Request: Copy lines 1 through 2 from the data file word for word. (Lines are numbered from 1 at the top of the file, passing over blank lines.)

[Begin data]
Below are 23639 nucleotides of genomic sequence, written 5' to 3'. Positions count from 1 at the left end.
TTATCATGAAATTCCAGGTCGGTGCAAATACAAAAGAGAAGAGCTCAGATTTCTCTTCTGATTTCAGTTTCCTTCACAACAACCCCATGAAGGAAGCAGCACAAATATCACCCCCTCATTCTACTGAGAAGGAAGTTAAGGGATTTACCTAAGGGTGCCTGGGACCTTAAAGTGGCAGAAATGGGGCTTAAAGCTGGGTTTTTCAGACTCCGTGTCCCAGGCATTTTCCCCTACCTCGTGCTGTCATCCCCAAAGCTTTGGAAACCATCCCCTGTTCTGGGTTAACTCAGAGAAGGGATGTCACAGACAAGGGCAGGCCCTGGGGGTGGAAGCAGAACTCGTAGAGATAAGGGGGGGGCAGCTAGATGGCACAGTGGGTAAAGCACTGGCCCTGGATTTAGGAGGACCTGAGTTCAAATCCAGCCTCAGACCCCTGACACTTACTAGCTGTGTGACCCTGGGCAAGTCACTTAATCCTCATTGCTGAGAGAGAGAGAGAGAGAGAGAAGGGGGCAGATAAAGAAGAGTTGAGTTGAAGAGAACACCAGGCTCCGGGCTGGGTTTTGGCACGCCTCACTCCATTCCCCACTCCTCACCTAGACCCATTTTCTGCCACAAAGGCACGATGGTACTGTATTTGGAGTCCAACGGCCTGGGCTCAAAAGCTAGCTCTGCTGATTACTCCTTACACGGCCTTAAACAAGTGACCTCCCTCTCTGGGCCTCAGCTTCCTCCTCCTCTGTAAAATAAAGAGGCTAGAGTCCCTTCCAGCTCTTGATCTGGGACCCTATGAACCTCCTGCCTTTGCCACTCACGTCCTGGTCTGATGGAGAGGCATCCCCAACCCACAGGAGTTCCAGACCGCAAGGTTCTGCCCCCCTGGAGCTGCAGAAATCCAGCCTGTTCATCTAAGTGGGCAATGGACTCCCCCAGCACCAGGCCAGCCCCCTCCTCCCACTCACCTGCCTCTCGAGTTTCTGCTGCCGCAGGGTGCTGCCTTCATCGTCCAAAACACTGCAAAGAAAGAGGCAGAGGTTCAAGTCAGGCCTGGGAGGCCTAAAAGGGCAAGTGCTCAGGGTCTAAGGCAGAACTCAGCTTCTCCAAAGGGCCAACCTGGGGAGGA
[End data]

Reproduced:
Below are 23639 nucleotides of genomic sequence, written 5' to 3'. Positions count from 1 at the left end.
TTATCATGAAATTCCAGGTCGGTGCAAATACAAAAGAGAAGAGCTCAGATTTCTCTTCTGATTTCAGTTTCCTTCACAACAACCCCATGAAGGAAGCAGCACAAATATCACCCCCTCATTCTACTGAGAAGGAAGTTAAGGGATTTACCTAAGGGTGCCTGGGACCTTAAAGTGGCAGAAATGGGGCTTAAAGCTGGGTTTTTCAGACTCCGTGTCCCAGGCATTTTCCCCTACCTCGTGCTGTCATCCCCAAAGCTTTGGAAACCATCCCCTGTTCTGGGTTAACTCAGAGAAGGGATGTCACAGACAAGGGCAGGCCCTGGGGGTGGAAGCAGAACTCGTAGAGATAAGGGGGGGGCAGCTAGATGGCACAGTGGGTAAAGCACTGGCCCTGGATTTAGGAGGACCTGAGTTCAAATCCAGCCTCAGACCCCTGACACTTACTAGCTGTGTGACCCTGGGCAAGTCACTTAATCCTCATTGCTGAGAGAGAGAGAGAGAGAGAGAAGGGGGCAGATAAAGAAGAGTTGAGTTGAAGAGAACACCAGGCTCCGGGCTGGGTTTTGGCACGCCTCACTCCATTCCCCACTCCTCACCTAGACCCATTTTCTGCCACAAAGGCACGATGGTACTGTATTTGGAGTCCAACGGCCTGGGCTCAAAAGCTAGCTCTGCTGATTACTCCTTACACGGCCTTAAACAAGTGACCTCCCTCTCTGGGCCTCAGCTTCCTCCTCCTCTGTAAAATAAAGAGGCTAGAGTCCCTTCCAGCTCTTGATCTGGGACCCTATGAACCTCCTGCCTTTGCCACTCACGTCCTGGTCTGATGGAGAGGCATCCCCAACCCACAGGAGTTCCAGACCGCAAGGTTCTGCCCCCCTGGAGCTGCAGAAATCCAGCCTGTTCATCTAAGTGGGCAATGGACTCCCCCAGCACCAGGCCAGCCCCCTCCTCCCACTCACCTGCCTCTCGAGTTTCTGCTGCCGCAGGGTGCTGCCTTCATCGTCCAAAACACTGCAAAGAAAGAGGCAGAGGTTCAAGTCAGGCCTGGGAGGCCTAAAAGGGCAAGTGCTCAGGGTCTAAGGCAGAACTCAGCTTCTCCAAAGGGCCAACCTGGGGAGGA